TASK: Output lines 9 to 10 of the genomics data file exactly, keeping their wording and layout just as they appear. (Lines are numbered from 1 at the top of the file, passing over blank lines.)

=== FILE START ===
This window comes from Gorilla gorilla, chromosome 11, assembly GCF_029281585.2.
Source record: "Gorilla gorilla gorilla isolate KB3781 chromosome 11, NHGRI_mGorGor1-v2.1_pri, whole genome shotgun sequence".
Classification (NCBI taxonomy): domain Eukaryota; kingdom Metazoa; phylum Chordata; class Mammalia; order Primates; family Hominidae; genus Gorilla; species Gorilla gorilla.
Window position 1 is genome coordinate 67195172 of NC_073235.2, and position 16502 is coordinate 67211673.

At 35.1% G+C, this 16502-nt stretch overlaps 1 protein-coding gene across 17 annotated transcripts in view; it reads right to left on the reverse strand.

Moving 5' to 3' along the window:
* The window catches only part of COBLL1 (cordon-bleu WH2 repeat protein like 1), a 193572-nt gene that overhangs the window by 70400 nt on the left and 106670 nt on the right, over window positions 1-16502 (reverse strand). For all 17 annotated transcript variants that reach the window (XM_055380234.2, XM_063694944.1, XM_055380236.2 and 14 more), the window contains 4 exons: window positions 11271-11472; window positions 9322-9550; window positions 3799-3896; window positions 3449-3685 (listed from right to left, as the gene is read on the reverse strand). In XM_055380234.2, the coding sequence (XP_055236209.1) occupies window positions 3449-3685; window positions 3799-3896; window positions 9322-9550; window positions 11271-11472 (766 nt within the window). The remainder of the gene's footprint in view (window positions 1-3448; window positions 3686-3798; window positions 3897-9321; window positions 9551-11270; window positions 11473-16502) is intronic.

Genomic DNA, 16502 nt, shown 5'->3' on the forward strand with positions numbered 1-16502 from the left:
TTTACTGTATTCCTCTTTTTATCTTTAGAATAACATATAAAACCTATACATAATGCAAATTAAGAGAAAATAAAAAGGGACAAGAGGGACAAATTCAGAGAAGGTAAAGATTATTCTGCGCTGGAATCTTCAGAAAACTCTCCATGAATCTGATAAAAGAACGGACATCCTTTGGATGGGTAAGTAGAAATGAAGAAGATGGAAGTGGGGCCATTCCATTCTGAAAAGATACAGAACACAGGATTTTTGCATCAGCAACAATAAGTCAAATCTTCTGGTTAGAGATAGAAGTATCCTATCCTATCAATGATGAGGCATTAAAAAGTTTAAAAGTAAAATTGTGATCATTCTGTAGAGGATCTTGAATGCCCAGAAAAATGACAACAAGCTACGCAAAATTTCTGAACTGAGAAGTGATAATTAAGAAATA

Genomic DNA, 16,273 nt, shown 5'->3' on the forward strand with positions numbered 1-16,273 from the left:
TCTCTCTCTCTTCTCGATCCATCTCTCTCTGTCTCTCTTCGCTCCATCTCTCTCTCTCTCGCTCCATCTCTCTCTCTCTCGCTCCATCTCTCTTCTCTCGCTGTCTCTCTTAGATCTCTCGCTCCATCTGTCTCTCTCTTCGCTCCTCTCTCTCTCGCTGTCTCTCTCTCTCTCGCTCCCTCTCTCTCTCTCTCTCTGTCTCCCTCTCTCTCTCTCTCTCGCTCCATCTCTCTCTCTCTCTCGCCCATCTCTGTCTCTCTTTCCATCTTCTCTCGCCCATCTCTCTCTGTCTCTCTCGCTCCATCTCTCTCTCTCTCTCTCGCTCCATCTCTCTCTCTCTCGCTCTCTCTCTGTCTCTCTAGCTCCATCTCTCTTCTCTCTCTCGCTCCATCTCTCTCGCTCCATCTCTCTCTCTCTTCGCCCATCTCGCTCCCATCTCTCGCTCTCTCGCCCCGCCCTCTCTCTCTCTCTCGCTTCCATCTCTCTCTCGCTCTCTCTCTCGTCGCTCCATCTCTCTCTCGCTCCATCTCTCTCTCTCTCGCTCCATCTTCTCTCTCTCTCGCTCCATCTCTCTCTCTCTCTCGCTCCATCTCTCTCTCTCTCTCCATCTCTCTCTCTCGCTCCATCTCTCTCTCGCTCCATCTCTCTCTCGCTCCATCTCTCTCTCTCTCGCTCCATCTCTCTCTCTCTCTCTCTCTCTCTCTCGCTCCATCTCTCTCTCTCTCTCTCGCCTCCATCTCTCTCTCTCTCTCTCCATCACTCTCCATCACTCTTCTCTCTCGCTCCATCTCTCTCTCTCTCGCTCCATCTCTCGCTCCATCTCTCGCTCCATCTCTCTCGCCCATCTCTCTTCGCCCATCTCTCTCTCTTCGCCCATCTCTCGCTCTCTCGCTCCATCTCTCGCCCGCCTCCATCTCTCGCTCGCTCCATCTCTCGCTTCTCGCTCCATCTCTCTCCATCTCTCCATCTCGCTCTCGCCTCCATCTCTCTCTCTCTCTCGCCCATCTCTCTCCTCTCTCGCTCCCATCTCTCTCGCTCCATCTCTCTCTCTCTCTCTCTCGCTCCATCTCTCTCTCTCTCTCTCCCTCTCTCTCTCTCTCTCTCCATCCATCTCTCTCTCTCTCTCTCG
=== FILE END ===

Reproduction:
TTTACTGTATTCCTCTTTTTATCTTTAGAATAACATATAAAACCTATACATAATGCAAATTAAGAGAAAATAAAAAGGGACAAGAGGGACAAATTCAGAGAAGGTAAAGATTATTCTGCGCTGGAATCTTCAGAAAACTCTCCATGAATCTGATAAAAGAACGGACATCCTTTGGATGGGTAAGTAGAAATGAAGAAGATGGAAGTGGGGCCATTCCATTCTGAAAAGATACAGAACACAGGATTTTTGCATCAGCAACAATAAGTCAAATCTTCTGGTTAGAGATAGAAGTATCCTATCCTATCAATGATGAGGCATTAAAAAGTTTAAAAGTAAAATTGTGATCATTCTGTAGAGGATCTTGAATGCCCAGAAAAATGACAACAAGCTACGCAAAATTTCTGAACTGAGAAGTGATAATTAAGAAATA

Genomic DNA, 16,273 nt, shown 5'->3' on the forward strand with positions numbered 1-16,273 from the left: